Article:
You bought that off the shelf computer last year because it was a good deal but you’ve recently got the itch to do some gaming. All your friends are playing and you don’t want to be left out. Sound familiar? To get started you went and ordered a graphics card but now you have a problem. It won’t fit in your case. Uh-oh.
Don’t worry, fixing the problem is easy and much cheaper than you might think. All you have to do is swap your ‘guts’ into a bigger case. A case swap is a fairly basic task that anyone can do in no time flat with minimal skills. It gives you more room for upgrades, makes future repairs easier and can help with cooling. On top of all of that you get to pick a cool looking case to replace that drab grey box.
Computer Case Swap Shopping
Buying a case is fun and easy. You can check out the technology sites but there are tons available right on Amazon. I recommend starting here if you’re going to look on Amazon.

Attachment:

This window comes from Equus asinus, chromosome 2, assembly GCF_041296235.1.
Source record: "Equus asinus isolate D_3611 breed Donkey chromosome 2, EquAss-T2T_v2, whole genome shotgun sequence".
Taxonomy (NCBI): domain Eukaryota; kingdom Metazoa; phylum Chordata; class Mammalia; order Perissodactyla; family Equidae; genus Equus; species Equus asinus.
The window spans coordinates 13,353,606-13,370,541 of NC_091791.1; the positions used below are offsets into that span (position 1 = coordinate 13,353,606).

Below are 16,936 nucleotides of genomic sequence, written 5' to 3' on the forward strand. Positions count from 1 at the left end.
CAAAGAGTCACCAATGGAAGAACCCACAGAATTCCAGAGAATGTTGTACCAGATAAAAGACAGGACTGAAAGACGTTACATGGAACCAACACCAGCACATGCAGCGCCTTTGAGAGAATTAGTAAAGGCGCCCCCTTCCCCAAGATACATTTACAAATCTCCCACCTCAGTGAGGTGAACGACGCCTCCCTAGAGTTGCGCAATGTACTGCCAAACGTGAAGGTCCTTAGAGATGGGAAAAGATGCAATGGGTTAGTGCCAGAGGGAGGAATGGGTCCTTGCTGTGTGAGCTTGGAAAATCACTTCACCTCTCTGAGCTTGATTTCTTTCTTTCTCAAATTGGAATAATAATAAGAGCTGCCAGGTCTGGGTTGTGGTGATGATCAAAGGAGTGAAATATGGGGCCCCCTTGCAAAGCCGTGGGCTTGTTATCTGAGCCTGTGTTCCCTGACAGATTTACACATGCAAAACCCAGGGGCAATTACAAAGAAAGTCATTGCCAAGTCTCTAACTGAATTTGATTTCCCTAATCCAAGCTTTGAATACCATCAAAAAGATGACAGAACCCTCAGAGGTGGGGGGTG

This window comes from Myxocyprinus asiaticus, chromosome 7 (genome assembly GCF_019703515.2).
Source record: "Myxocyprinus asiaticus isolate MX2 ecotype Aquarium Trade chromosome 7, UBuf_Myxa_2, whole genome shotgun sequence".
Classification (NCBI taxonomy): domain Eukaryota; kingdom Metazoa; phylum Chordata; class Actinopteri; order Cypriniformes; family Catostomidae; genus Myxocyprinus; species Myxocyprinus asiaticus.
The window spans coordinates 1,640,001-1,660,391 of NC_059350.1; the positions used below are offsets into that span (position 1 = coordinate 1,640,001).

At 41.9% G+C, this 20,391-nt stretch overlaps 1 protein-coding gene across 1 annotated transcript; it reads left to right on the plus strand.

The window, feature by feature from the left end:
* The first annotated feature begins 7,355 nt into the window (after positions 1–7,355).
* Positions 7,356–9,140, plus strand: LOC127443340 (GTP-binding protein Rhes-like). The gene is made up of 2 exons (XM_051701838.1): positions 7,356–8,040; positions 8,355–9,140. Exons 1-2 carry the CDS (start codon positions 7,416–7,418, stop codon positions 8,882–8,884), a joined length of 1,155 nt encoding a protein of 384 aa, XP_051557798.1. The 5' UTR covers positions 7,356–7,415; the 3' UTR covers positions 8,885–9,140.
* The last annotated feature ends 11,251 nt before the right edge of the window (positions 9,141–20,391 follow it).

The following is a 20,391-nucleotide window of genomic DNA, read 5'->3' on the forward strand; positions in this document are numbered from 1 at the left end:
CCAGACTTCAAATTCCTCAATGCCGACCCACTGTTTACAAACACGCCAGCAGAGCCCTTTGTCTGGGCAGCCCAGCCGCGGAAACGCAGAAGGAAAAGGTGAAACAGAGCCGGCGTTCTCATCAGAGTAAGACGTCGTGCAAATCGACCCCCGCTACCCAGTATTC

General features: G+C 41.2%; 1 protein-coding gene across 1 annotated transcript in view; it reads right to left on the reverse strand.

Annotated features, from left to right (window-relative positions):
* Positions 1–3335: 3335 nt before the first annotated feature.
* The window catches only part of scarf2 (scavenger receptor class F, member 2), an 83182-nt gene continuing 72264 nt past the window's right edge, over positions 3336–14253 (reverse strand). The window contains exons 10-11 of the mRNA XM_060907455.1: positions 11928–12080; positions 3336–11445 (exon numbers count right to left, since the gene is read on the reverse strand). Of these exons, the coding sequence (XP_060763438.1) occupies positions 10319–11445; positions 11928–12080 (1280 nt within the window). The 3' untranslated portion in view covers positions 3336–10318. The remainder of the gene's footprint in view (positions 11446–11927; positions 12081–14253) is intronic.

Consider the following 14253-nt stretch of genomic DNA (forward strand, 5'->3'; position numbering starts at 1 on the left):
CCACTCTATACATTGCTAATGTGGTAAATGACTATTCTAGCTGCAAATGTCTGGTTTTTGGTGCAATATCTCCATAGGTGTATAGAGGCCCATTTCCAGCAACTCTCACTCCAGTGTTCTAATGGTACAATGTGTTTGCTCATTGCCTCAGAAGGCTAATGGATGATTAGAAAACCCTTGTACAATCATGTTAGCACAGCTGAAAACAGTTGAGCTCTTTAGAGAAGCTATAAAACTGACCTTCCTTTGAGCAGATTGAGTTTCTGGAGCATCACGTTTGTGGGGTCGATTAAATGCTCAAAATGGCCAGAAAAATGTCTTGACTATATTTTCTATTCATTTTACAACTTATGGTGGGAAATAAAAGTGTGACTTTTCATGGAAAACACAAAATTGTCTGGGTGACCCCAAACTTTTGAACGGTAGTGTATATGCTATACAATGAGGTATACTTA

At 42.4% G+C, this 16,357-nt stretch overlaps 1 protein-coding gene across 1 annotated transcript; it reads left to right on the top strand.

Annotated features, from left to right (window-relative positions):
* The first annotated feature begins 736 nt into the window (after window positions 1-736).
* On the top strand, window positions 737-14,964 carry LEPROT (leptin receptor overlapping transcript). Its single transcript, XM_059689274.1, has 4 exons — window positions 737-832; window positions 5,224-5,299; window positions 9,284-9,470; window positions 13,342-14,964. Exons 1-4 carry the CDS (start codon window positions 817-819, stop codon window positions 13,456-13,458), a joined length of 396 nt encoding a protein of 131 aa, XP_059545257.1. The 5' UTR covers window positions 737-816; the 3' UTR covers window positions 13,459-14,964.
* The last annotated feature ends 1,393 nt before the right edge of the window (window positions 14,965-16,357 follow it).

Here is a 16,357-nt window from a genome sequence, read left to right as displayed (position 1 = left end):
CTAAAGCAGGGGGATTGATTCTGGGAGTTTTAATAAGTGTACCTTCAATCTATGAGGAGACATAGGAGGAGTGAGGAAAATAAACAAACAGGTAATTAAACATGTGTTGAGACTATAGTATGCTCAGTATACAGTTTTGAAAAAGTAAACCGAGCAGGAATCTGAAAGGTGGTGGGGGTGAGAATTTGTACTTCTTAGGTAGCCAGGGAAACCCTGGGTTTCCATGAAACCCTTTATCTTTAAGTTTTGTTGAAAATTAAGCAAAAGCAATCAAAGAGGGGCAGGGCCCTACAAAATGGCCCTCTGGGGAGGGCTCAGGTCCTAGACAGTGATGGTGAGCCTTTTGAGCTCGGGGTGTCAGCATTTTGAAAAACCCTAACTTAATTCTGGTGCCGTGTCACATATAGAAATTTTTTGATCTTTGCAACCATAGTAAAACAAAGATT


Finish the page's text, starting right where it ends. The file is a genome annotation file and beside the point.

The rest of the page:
You’ll want to stick with what are called ATX Mid-Tower cases for your swap. Most computers you run across are this size. It might seem odd swapping one ATX mid-tower case for another but there is a method to this madness. The cases that big companies use for their computers aren’t designed for upgrades but ones for home built computers are. They are slightly bigger and laid out differently inside to accommodate things like graphics cards. Things to look out for when shopping for your swap case:
Graphics Card Space: Many cases will advertise the size of graphics cards that will fit in their case. If you’re doing a case swap just to fit a graphics card this is very important. Make sure your new case can fit your massive new graphics machine.
Fans: A case may only come with the standard, single exhaust fan but other may come with more. Nearly all will have open spots where extra fans can be attached. When doing a case swap it’s also a great time to pop another fan or two into your computer.